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Ahh, but Mr. Knight's contention is the dip counteracts the rise in our normal hearing profile shown to increase in the 1-3 kHz (typical 2-way xo) range by Flethcher and Munson. Other claims of lower distortion in the xo region caused by the Basilar 'beating' effect go unproven other than subjective assertions. The problem is - where's the test data to proove any of his claims of sonic improvements? No doubt the method claims to produce the dip are defensible, but the rest..... not so much!
I know what the contention is regarding the hole in the FR / whatever you want to call it; I don't agree with it, but as I say, I take the live & let live view. As for the Basilar business, YMMV. Can't say I've ever had a problem along those lines myself, but I'll wait & see what data emerges.

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Old 4th February 2013, 08:08 PM   #46
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Ahh, but Mr. Knight's contention is the dip counteracts the rise in our normal hearing profile shown to increase in the 1-3 kHz (typical 2-way xo) range by Flethcher and Munson. Other claims of lower distortion in the xo region caused by the Basilar 'beating' effect go unproven other than subjective assertions. The problem is - where's the test data to proove any of his claims of sonic improvements? No doubt the method claims to produce the dip are defensible, but the rest..... not so much!
If the goal of a speaker designer is to make a speaker that reproduces recorded music accurately, the last thing one would want to do is put a 12 dB response dip at the ear's most sensitive frequency.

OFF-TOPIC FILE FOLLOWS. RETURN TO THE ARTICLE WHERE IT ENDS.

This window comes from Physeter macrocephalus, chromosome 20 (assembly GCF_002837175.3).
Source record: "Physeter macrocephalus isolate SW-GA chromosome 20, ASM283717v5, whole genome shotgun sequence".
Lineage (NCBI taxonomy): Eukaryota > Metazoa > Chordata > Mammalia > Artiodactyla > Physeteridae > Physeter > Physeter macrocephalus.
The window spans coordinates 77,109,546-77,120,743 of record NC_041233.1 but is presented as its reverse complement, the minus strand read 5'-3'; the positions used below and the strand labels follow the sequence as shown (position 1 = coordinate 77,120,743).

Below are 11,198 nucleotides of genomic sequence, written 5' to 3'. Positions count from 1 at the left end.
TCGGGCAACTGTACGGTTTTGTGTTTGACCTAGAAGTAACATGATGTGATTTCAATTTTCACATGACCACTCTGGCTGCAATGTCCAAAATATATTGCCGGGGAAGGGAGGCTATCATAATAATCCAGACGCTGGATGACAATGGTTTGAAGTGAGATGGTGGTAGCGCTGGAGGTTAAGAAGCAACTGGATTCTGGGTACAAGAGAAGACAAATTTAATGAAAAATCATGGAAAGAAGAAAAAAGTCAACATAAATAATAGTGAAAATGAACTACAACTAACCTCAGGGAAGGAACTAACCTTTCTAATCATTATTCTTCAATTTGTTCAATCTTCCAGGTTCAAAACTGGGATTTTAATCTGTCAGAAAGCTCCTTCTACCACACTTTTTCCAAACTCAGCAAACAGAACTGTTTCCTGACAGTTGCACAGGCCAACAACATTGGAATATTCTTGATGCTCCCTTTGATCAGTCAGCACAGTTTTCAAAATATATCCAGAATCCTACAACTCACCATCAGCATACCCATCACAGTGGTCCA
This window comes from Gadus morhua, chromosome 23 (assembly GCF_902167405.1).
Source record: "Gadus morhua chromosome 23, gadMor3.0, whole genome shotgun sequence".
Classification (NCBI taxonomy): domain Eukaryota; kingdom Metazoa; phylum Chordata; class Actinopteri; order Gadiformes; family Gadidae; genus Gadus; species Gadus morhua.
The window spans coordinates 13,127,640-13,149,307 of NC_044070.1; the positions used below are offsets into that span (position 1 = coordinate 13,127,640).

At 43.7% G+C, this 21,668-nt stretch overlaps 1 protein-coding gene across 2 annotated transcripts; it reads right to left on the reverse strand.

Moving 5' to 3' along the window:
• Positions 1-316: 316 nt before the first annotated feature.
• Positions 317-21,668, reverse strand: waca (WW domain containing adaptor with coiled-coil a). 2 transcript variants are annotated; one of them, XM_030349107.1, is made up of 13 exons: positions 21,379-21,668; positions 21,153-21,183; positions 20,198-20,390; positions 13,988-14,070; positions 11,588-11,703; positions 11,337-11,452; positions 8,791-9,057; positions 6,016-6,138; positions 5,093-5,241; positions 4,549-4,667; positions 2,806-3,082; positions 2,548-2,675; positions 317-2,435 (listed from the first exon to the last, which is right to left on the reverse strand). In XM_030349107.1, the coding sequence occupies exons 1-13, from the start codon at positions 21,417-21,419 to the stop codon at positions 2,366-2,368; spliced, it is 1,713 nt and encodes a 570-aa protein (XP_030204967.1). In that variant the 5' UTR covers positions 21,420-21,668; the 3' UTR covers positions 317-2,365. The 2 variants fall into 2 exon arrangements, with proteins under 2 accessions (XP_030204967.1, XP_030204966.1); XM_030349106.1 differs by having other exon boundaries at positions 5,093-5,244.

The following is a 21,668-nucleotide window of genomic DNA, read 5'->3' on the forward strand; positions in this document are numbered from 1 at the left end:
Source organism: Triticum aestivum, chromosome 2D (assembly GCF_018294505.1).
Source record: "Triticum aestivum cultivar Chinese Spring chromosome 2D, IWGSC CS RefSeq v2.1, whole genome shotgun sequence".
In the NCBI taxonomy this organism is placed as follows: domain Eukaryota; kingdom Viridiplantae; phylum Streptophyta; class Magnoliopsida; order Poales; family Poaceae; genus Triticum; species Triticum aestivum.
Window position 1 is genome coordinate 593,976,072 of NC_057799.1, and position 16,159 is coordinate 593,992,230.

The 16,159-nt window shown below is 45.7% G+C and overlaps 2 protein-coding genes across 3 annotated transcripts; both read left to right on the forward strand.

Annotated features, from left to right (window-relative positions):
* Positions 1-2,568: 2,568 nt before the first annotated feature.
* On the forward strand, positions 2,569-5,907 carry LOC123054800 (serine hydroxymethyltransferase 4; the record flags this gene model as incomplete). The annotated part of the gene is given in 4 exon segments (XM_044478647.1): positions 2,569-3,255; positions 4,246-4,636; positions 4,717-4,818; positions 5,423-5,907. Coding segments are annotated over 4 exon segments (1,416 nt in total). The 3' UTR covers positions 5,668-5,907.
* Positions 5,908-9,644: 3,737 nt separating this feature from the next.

It will be interesting to see how Ian defends his assertion that flat frequency response is not optimal.
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Old 4th February 2013, 08:15 PM   #47
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Flat where, tho? At 1M, at the ears, at a mic? Somewhere in the room? As we know, it gets complicated.
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Old 5th February 2013, 09:03 AM   #48
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flat on axis in a semi-reverberant field is not the best. I read the patent too, well, there are a lot of subjective assertions there, it's dissapointing. Proofs, any? Also it says in case of a 3 way, same crossover applies. Really? Another dip in the mid-bass? I guess people who have active crossover facilities can try and report.. but I am far from being convinced!
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Old 5th February 2013, 09:05 AM   #49
lolo is offline lolo  France
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Originally Posted by bwaslo View Post
Sort-of someone has. Have you ever heard (or heard of) a Danley Synergy horn? Acts like a single-driver point source, but with constant directivity and high SPL capability. Can even be made to have linear phase (wavecom accurate) over wide range of frequencies. There are commercial ultra high SPL models and number of more tamed-down DIY versions around. Rather an ear-opener.
Yes, you are right. But that's a speaker, not a driver, even if it behaves as a single driver. I'd love to check one sometimes.
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Old 5th February 2013, 12:33 PM   #50
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The patent's text starts with an IMHO completely wrong assumption: They suggest that one should have a hole in the frequency response in the area where the ear has increased sensitivity due ear canal resonance.

Well - we are used to hear like that ! We hear all unamplified and natural sounds including this hump in the ear's response. It is nothing more than natural. It simply doesn't make sense to "iron it out" in an artificial reproduction.

One of the most important things regarding the often cited Fletcher and Munson curves is the fact that every recording has to be reproduced by a linear speaker at the correct SPL level.